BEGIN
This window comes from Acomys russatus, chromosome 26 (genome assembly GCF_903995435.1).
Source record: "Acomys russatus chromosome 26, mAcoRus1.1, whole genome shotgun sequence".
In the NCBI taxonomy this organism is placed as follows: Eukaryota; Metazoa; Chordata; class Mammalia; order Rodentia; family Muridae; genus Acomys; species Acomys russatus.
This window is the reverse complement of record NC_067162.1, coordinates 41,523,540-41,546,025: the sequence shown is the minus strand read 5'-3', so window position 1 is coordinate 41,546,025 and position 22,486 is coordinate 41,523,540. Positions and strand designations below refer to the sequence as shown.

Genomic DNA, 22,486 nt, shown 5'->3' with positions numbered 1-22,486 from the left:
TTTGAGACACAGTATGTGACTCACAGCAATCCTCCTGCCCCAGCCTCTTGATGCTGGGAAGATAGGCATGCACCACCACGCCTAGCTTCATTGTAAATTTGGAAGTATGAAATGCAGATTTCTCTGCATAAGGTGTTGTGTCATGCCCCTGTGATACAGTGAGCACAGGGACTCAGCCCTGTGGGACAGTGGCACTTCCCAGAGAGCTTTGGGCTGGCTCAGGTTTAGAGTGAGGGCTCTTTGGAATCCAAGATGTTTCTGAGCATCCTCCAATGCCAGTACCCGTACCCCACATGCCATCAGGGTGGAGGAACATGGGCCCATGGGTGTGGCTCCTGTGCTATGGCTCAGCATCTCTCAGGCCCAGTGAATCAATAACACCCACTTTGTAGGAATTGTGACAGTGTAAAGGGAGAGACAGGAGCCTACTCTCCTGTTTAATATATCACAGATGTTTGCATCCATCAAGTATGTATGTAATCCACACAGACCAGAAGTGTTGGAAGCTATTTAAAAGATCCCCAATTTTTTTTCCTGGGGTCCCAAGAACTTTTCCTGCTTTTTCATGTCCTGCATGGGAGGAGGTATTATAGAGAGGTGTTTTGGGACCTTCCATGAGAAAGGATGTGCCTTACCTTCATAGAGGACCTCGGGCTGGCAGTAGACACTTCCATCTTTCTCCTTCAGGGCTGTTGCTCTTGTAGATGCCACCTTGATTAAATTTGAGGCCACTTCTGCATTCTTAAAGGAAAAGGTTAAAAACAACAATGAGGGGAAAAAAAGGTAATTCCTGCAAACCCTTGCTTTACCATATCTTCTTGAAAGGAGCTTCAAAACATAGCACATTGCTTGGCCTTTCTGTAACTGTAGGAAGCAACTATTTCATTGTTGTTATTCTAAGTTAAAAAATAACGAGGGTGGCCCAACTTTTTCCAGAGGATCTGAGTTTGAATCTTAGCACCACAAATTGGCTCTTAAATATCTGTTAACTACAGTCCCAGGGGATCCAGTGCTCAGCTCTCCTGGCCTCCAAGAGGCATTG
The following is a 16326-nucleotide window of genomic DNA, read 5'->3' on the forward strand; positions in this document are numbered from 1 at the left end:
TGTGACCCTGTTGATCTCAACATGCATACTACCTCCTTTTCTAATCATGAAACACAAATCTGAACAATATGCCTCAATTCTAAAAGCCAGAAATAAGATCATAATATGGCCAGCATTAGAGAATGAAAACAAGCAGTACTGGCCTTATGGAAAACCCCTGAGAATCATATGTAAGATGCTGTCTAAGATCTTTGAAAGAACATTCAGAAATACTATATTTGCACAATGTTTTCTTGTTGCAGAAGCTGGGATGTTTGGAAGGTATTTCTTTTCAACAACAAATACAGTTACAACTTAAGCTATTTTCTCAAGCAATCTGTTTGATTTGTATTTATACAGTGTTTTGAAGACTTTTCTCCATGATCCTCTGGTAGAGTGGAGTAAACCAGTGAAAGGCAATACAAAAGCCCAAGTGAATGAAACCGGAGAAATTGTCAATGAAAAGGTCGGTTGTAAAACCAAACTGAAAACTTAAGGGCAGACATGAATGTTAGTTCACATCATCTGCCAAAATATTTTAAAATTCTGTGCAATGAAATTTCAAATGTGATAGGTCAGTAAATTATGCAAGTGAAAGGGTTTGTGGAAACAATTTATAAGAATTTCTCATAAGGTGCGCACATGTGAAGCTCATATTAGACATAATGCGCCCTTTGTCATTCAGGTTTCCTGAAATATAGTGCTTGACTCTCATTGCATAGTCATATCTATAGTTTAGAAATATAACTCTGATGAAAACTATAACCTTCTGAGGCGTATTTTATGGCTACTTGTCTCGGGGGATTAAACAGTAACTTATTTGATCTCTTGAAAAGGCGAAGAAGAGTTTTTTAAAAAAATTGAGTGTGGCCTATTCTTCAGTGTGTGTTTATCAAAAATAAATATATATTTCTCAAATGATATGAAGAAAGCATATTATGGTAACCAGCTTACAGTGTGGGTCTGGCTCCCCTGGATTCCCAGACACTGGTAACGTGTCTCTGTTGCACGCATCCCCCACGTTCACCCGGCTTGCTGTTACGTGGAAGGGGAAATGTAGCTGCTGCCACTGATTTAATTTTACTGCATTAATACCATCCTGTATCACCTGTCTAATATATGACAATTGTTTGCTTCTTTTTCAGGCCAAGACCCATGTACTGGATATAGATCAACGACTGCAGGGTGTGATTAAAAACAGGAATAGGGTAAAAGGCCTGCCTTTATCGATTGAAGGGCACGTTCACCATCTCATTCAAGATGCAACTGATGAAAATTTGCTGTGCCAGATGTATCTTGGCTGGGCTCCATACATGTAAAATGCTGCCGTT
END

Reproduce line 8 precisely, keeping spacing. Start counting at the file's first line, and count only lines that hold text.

TGTGACCCTGTTGATCTCAACATGCATACTACCTCCTTTTCTAATCATGAAACACAAATCTGAACAATATGCCTCAATTCTAAAAGCCAGAAATAAGATCATAATATGGCCAGCATTAGAGAATGAAAACAAGCAGTACTGGCCTTATGGAAAACCCCTGAGAATCATATGTAAGATGCTGTCTAAGATCTTTGAAAGAACATTCAGAAATACTATATTTGCACAATGTTTTCTTGTTGCAGAAGCTGGGATGTTTGGAAGGTATTTCTTTTCAACAACAAATACAGTTACAACTTAAGCTATTTTCTCAAGCAATCTGTTTGATTTGTATTTATACAGTGTTTTGAAGACTTTTCTCCATGATCCTCTGGTAGAGTGGAGTAAACCAGTGAAAGGCAATACAAAAGCCCAAGTGAATGAAACCGGAGAAATTGTCAATGAAAAGGTCGGTTGTAAAACCAAACTGAAAACTTAAGGGCAGACATGAATGTTAGTTCACATCATCTGCCAAAATATTTTAAAATTCTGTGCAATGAAATTTCAAATGTGATAGGTCAGTAAATTATGCAAGTGAAAGGGTTTGTGGAAACAATTTATAAGAATTTCTCATAAGGTGCGCACATGTGAAGCTCATATTAGACATAATGCGCCCTTTGTCATTCAGGTTTCCTGAAATATAGTGCTTGACTCTCATTGCATAGTCATATCTATAGTTTAGAAATATAACTCTGATGAAAACTATAACCTTCTGAGGCGTATTTTATGGCTACTTGTCTCGGGGGATTAAACAGTAACTTATTTGATCTCTTGAAAAGGCGAAGAAGAGTTTTTTAAAAAAATTGAGTGTGGCCTATTCTTCAGTGTGTGTTTATCAAAAATAAATATATATTTCTCAAATGATATGAAGAAAGCATATTATGGTAACCAGCTTACAGTGTGGGTCTGGCTCCCCTGGATTCCCAGACACTGGTAACGTGTCTCTGTTGCACGCATCCCCCACGTTCACCCGGCTTGCTGTTACGTGGAAGGGGAAATGTAGCTGCTGCCACTGATTTAATTTTACTGCATTAATACCATCCTGTATCACCTGTCTAATATATGACAATTGTTTGCTTCTTTTTCAGGCCAAGACCCATGTACTGGATATAGATCAACGACTGCAGGGTGTGATTAAAAACAGGAATAGGGTAAAAGGCCTGCCTTTATCGATTGAAGGGCACGTTCACCATCTCATTCAAGATGCAACTGATGAAAATTTGCTGTGCCAGATGTATCTTGGCTGGGCTCCATACATGTAAAATGCTGCCGTT